Wednesday, July 12, 2017

Manufacturing firms employ over 60% of R&D scientists and engineers in industry.

Also in this week's C&EN, an interesting short summary by Michael McCoy of a recent NBER paper:
Companies need scientists for R&D, of course, but a new study finds that U.S. manufacturing companies seeking high productivity and earnings should consider hiring scientists for jobs other than R&D as well.
The paper (by Barth et al.) included this fascinating set of statistics about industrial employment of scientists:
We focus on manufacturing for three reasons. First, manufacturing is a lead sector in productivity growth. Between 1990 and 2016 the average annual rate of labor productivity increased at 3.5% per year in manufacturing compared to 2.0% in the entire economy. Second, industrial R&D and employment of scientists and engineers is disproportionately concentrated in manufacturing. While manufacturing establishments employ 10% of the work force in industry, they employ 20% of scientists and engineers in industry, and manufacturing firms employ over 60% of R&D scientists and engineers in industry.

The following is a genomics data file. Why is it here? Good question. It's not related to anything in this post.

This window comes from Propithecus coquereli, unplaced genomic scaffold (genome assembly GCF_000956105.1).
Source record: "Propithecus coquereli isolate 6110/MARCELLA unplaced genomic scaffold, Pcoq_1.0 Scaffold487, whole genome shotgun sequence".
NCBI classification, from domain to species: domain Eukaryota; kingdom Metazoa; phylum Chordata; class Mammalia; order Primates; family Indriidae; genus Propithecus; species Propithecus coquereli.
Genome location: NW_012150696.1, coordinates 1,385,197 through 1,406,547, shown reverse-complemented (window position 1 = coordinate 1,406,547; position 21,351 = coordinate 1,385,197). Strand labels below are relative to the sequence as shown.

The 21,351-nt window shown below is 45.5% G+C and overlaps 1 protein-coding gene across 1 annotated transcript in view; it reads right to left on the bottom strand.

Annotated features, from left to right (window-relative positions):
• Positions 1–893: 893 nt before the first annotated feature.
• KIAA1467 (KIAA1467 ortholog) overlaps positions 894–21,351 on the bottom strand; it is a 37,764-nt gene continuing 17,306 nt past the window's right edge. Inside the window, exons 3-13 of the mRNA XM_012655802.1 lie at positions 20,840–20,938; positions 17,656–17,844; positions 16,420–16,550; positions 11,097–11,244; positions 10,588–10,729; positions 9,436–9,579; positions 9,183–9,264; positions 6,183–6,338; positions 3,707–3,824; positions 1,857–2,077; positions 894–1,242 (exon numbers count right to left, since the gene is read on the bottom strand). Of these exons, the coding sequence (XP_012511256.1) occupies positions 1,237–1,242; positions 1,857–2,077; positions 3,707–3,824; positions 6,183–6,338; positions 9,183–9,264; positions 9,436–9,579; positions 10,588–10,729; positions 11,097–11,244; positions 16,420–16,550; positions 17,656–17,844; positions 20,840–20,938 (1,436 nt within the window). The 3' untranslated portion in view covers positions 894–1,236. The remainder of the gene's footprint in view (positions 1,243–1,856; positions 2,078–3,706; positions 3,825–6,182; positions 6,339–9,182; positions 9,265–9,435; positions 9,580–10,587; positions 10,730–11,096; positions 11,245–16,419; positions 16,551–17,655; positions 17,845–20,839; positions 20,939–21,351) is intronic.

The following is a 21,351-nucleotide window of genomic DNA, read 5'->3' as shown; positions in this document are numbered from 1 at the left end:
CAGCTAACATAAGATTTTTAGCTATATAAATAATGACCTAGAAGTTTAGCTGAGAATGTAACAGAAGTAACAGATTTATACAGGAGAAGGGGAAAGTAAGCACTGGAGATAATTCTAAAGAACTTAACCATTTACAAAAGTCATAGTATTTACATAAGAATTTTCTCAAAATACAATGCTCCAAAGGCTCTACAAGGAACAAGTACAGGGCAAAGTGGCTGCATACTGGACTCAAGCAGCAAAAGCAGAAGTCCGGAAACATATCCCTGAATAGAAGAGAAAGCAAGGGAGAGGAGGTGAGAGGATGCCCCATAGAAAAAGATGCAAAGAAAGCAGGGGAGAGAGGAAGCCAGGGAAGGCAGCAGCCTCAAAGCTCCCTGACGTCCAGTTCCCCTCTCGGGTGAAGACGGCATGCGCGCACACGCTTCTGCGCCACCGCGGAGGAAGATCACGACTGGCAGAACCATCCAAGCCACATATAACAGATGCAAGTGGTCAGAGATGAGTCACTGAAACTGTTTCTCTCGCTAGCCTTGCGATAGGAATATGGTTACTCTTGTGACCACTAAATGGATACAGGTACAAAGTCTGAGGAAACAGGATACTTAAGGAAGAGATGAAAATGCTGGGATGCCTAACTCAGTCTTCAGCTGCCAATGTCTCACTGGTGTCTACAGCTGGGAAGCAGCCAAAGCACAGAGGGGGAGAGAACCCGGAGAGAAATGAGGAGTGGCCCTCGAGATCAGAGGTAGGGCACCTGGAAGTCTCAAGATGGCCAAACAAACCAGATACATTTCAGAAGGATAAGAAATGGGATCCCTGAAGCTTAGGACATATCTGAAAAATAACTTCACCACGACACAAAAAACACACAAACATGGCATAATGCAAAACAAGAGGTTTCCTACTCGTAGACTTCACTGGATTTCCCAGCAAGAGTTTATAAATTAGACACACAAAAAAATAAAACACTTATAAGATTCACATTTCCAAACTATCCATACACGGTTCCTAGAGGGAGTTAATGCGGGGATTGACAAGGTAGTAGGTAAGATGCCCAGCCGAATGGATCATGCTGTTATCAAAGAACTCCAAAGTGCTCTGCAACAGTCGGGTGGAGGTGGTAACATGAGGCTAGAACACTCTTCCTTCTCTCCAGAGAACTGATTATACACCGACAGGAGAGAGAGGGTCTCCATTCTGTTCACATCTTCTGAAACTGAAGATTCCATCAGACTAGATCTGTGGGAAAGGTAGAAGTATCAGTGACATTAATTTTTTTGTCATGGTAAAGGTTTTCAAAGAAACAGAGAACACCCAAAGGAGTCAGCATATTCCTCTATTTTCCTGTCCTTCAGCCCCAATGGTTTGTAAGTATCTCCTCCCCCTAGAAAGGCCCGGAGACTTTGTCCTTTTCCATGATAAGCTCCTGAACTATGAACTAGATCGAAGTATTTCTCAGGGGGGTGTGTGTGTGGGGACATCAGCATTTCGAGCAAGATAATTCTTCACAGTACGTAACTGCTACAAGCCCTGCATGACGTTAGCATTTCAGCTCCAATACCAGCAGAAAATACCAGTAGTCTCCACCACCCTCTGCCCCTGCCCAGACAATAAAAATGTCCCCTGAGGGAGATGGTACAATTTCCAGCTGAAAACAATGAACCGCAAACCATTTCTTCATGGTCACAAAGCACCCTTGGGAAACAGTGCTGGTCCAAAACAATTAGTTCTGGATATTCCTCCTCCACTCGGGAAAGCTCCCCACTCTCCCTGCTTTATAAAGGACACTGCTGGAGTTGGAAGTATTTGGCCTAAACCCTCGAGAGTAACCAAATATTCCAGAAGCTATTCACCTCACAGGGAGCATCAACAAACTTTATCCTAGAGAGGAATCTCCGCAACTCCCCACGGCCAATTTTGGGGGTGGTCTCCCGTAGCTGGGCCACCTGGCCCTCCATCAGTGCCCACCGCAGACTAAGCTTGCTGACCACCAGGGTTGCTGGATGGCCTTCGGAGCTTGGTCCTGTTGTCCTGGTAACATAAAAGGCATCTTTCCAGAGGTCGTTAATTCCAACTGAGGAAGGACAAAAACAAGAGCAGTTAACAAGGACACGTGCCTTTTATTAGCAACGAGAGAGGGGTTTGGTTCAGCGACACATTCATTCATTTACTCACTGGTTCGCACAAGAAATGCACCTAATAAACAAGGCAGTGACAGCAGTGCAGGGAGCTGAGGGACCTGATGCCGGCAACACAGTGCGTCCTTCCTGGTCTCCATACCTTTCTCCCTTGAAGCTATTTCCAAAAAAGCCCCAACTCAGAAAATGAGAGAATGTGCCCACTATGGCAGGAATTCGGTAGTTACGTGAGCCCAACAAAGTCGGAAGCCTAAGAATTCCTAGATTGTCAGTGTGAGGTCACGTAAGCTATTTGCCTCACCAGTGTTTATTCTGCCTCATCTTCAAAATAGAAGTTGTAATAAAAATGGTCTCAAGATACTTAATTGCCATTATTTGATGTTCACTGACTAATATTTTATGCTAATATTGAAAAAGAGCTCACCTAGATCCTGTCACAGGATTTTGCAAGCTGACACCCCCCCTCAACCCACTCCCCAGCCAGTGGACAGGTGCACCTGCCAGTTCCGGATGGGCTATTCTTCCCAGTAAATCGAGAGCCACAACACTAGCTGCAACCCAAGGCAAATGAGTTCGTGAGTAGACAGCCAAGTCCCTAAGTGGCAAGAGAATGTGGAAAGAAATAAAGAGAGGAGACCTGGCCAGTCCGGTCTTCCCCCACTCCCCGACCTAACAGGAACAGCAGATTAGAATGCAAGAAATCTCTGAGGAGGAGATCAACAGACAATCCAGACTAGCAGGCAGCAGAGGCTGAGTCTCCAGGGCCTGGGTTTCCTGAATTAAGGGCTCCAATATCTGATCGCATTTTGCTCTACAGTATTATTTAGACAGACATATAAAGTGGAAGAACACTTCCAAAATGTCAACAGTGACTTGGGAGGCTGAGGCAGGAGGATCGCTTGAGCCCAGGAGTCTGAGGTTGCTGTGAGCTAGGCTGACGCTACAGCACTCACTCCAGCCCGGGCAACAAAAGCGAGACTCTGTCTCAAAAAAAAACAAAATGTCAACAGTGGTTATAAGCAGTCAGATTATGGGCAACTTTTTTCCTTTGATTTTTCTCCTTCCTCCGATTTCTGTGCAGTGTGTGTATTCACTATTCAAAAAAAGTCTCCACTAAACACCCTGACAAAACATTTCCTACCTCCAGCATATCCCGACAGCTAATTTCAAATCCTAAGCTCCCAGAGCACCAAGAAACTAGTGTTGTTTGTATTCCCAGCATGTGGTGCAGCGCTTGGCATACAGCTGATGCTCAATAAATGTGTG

Curious to know the trend in employment over the last 26 years, and if the R&D intensity of those manufacturing firms has gone up or down. 

1 comment:

  1. There's a huge employment multiplier in manufacturing that we've chosen to abandon for the past three decades. One wonders what the employment situation for scientists and engineers would be like today had free trade relating to manufactured goods been viewed more skeptically and strategically.


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